The landmark distribution agreement with Service Electric set the pattern for future pay TV affiliate programming deals. Under the deal, HBO and the operator split the monthly revenue, with $3.50 going to HBO and $3.00 to Service Electric. The revenue split, Levin later explained, was a key ingredient to HBO’s ultimate success because it gave operators an incentive to promote and sell the channel.
But success was years away. One year after launch, HBO had only 8,000 subscribers nationally, down from a peak of 12,000.
Nor did HBO’s launch save Dolan’s investment in Sterling Communications. Losses mounted and in early 1973, Time’s equity and convertible debentures entitled it to 80% of Sterling Communications.
Time bought out Dolan’s stake and tried to dump all its cable investments. It traded its other cable systems to American Television & Communications for about 9% of ATC’s stock and tried to sell the Manhattan systems to Warner Communications for $20 million. Warner executives backed out of the deal, however, when they got a good look at the franchise documents.
Dolan, meanwhile, remained bullish on cable. He managed to raise enough money to buy Time Inc.’s Long Island franchises for $900,000, with a down-payment of only $100,000, and set up Cablevision Systems.
Then, to finance the construction of the new systems, Dolan turned to General Instrument Corp.’s Jerrold Electronics, which was at the time virtually the only source of money for struggling cable operators. When it came time to sign the papers, a 32-year-old executive named John Malone showed up to close the deal.
After graduating from Yale with a degree in electrical engineering and earning a doctorate in operations research at John Hopkins University, Malone worked for AT&T’s Bell Labs and the business consulting firm McKinsey & Co. before landing at General Instrument, which had just acquired Jerrold Electronics in 1970.
Told to fix the problems at Jerrold, which had been hard hit by cable’s downturn, Malone quickly cut costs by outsourcing many of the company’s operations to cheaper vendors and by moving its manufacturing operations offshore. Within 18 months, Jerrold’s profit margins jumped to the mid 50s.
As Malone traveled around the country to meet with clients, he met Bob Magness, who lured him to Tele-Communications Inc. in 1973 as president and CEO.
It was a risky move. Besides taking a substantial pay cut, Malone had joined a virtually bankrupt company.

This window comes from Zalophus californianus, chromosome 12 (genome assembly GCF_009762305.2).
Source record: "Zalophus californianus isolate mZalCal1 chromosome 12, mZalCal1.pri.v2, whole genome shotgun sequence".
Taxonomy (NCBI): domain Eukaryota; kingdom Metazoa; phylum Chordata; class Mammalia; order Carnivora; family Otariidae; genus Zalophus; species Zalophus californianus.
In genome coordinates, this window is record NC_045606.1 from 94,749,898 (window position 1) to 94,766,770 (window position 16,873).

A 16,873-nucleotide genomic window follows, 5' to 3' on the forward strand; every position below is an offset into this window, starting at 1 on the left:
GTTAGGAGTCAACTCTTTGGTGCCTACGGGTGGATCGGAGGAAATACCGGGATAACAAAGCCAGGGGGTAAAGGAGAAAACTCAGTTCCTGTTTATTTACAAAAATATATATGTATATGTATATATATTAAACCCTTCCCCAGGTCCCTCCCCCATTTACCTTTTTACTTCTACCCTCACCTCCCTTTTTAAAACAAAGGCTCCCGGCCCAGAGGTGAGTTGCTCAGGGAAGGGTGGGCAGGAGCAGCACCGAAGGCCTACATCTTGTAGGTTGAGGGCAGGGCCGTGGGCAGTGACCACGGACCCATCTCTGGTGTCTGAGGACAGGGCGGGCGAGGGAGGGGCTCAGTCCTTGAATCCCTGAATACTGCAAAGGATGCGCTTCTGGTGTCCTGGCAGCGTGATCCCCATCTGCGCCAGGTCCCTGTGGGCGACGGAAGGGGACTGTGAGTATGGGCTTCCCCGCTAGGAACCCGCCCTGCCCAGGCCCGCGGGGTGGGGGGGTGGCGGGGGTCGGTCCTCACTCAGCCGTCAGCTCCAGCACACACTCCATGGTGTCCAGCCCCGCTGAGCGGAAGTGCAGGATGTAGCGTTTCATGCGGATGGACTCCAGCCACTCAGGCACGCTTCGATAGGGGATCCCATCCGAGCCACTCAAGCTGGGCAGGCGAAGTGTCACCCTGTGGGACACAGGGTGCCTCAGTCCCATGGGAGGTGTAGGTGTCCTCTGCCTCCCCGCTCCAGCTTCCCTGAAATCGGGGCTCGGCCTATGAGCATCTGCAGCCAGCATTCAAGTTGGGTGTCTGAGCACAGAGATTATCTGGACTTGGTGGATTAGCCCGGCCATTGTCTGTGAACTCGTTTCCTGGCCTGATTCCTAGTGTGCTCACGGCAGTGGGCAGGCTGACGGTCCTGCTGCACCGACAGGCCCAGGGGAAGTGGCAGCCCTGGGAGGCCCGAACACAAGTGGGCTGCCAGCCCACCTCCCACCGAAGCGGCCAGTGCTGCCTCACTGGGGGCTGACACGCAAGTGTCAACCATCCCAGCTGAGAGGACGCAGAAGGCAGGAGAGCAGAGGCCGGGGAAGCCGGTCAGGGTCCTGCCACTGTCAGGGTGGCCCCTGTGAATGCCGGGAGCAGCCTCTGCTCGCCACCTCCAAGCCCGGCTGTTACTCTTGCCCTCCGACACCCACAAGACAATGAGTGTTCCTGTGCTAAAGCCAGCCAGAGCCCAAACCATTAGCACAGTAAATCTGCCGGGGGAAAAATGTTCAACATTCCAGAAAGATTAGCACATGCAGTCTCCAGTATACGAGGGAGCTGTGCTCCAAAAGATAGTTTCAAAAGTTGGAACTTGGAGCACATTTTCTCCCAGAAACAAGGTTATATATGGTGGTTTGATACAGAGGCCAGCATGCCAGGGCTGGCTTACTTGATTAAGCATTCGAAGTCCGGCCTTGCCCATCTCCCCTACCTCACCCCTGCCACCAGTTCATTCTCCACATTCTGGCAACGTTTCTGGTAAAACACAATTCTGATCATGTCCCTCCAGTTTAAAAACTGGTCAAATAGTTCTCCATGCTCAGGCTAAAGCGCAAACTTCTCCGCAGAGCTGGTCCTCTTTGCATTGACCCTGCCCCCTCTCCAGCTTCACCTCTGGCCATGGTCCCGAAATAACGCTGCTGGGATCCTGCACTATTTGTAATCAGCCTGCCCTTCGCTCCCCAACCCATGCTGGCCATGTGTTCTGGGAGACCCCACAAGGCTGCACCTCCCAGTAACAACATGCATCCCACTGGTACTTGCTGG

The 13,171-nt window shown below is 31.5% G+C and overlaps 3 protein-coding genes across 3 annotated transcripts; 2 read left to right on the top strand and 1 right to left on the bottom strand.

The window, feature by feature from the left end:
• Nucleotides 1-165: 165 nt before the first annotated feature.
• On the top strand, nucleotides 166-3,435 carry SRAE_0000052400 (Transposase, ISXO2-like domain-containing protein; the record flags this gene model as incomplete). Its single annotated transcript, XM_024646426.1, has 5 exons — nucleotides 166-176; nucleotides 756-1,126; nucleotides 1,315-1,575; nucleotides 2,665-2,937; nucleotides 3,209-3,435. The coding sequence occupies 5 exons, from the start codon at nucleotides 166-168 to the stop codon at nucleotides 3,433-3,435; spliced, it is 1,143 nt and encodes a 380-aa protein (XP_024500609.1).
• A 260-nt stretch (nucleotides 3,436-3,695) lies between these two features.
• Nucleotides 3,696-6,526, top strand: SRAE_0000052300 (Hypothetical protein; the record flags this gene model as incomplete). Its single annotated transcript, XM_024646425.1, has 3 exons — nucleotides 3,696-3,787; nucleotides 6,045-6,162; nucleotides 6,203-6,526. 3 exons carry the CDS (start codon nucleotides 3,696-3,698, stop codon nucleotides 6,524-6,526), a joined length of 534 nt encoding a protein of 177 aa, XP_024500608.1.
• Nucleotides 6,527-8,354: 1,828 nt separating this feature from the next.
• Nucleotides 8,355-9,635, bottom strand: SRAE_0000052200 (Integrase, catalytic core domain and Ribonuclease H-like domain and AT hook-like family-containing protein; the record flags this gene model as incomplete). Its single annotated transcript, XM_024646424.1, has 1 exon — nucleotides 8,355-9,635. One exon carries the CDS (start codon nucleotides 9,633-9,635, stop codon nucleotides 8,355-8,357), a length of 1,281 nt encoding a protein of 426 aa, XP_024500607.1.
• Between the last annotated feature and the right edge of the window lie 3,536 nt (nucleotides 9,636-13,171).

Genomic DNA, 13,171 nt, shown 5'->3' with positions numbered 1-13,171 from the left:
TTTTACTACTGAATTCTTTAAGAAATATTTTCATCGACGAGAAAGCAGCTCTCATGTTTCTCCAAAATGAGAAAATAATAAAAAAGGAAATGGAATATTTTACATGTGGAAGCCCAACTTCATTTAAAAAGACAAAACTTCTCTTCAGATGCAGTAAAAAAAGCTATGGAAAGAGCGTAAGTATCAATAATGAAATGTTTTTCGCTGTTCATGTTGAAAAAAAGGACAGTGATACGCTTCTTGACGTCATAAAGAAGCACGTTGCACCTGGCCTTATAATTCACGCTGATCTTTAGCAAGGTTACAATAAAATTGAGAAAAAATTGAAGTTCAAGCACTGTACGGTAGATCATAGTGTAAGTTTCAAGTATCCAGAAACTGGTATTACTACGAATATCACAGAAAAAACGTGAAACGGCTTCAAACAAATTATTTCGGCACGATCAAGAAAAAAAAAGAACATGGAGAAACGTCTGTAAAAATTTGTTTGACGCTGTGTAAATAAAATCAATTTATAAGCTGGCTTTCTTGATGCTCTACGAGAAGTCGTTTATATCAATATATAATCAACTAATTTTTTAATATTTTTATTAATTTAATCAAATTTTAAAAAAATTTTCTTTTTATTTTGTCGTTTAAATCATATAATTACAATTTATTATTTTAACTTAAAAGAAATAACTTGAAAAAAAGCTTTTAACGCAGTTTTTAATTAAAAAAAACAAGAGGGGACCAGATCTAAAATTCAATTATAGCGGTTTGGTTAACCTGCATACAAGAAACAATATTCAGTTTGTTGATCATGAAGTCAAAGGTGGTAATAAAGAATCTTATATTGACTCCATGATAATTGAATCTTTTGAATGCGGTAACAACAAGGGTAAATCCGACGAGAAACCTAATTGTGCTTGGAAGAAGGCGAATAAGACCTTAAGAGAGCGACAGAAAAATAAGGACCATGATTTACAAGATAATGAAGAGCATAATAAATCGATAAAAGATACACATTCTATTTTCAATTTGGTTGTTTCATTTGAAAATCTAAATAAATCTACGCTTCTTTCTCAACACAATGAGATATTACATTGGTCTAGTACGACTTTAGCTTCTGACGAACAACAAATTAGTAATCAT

In the early 1970s, Magness had gone on a shopping spree, financing its purchases with bank debt that he planned to repay with the sale of additional stock. When the stock crashed, he faced financial ruin. TCI had $132 million of debt but only $18 million a year in revenues and was in violation of virtually all of the financial covenants on its debts.
In a contentious meeting with the bankers, Malone dismissed the idea of refinancing the debts with a higher interest rate and tossed the keys to TCI’s offices on the table. “If you guys think you can run this thing better, run it,” he told the bankers. Then he walked out.
The next day the banks blinked and gave TCI a waiver on the covenants, giving Malone enough time to raise $76 million from a group of insurance companies.
But the cable industry needed more than short-term refinancing deals. Fortunately, a long-term solution to its problems would come from an unlikely source — satellite technology.
In the late 1940s, science-fiction writer Arthur C. Clarke had proposed using satellites placed at a “geostationary” orbit 22,300 miles above the earth to beam radio, television and telephone signals over vast areas.
In the 1960s, Irving Kahn and his lieutenant Hubert “Hub” Schlafley also began promoting the idea of satellite-delivered programming. They even asked the FCC for permission to launch a satellite.
But, at the time, there was no commercial satellite industry in the U.S. Fortunately, as the Nixon administration studied the idea of opening up the sector to private enterprise, Canada launched the Anik I satellite. Schlafley immediately put out a request for proposals to build a portable earth station that would capture programming beamed to cable headends.
Scientific-Atlanta won the contract and in the spring of 1973, the company, along with TelePrompTer, brought the new system for satellite-delivered programming to the NTCA’s convention. Their demonstration of a live satellite-delivered address by speaker of the House of Representatives Carl Albert went perfectly, but operators refused to buy the earth stations. There was, after all, no U.S. satellite to deliver programming, and no programmer had yet agreed to put their network up on satellite.
In 1974, however, RCA won permission to launch a domestic satellite and Gerry Levin convinced Time Inc. to spend $8 million to lease a satellite transponder to deliver HBO.
On Sept. 30, 1975, HBO telecast its first live satellite-delivered event, the Muhammad Ali-Joe Frazier heavyweight fight, to the Vero Beach system of Bob Rosencrans’ UA Columbia Cablevision.
The pictures were so good, “it looked like they were fighting in the next room,” Rosencrans recalled.